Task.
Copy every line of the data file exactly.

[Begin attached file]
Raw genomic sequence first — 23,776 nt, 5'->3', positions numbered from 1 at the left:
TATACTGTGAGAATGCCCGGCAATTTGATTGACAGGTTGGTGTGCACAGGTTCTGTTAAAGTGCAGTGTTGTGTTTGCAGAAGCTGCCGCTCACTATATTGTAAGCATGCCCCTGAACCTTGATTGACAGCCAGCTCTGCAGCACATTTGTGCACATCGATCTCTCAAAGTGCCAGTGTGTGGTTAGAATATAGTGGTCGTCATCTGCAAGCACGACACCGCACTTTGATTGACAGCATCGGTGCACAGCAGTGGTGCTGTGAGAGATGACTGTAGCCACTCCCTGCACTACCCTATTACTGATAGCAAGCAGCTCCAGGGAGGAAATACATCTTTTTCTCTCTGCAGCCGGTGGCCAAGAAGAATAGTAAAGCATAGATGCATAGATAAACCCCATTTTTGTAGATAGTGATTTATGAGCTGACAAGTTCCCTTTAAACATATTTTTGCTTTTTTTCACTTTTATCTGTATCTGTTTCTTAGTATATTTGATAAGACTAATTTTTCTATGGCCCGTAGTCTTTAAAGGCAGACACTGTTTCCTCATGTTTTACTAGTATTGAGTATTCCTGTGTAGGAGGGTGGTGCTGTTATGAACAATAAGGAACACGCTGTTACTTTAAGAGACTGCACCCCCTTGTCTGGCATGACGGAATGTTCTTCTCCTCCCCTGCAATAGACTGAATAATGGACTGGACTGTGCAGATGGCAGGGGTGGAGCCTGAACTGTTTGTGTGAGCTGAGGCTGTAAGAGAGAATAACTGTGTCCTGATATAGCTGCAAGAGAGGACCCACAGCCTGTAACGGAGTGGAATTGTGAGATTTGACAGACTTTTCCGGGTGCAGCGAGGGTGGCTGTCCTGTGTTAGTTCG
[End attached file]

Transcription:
Raw genomic sequence first — 23,776 nt, 5'->3', positions numbered from 1 at the left:
TATACTGTGAGAATGCCCGGCAATTTGATTGACAGGTTGGTGTGCACAGGTTCTGTTAAAGTGCAGTGTTGTGTTTGCAGAAGCTGCCGCTCACTATATTGTAAGCATGCCCCTGAACCTTGATTGACAGCCAGCTCTGCAGCACATTTGTGCACATCGATCTCTCAAAGTGCCAGTGTGTGGTTAGAATATAGTGGTCGTCATCTGCAAGCACGACACCGCACTTTGATTGACAGCATCGGTGCACAGCAGTGGTGCTGTGAGAGATGACTGTAGCCACTCCCTGCACTACCCTATTACTGATAGCAAGCAGCTCCAGGGAGGAAATACATCTTTTTCTCTCTGCAGCCGGTGGCCAAGAAGAATAGTAAAGCATAGATGCATAGATAAACCCCATTTTTGTAGATAGTGATTTATGAGCTGACAAGTTCCCTTTAAACATATTTTTGCTTTTTTTCACTTTTATCTGTATCTGTTTCTTAGTATATTTGATAAGACTAATTTTTCTATGGCCCGTAGTCTTTAAAGGCAGACACTGTTTCCTCATGTTTTACTAGTATTGAGTATTCCTGTGTAGGAGGGTGGTGCTGTTATGAACAATAAGGAACACGCTGTTACTTTAAGAGACTGCACCCCCTTGTCTGGCATGACGGAATGTTCTTCTCCTCCCCTGCAATAGACTGAATAATGGACTGGACTGTGCAGATGGCAGGGGTGGAGCCTGAACTGTTTGTGTGAGCTGAGGCTGTAAGAGAGAATAACTGTGTCCTGATATAGCTGCAAGAGAGGACCCACAGCCTGTAACGGAGTGGAATTGTGAGATTTGACAGACTTTTCCGGGTGCAGCGAGGGTGGCTGTCCTGTGTTAGTTCG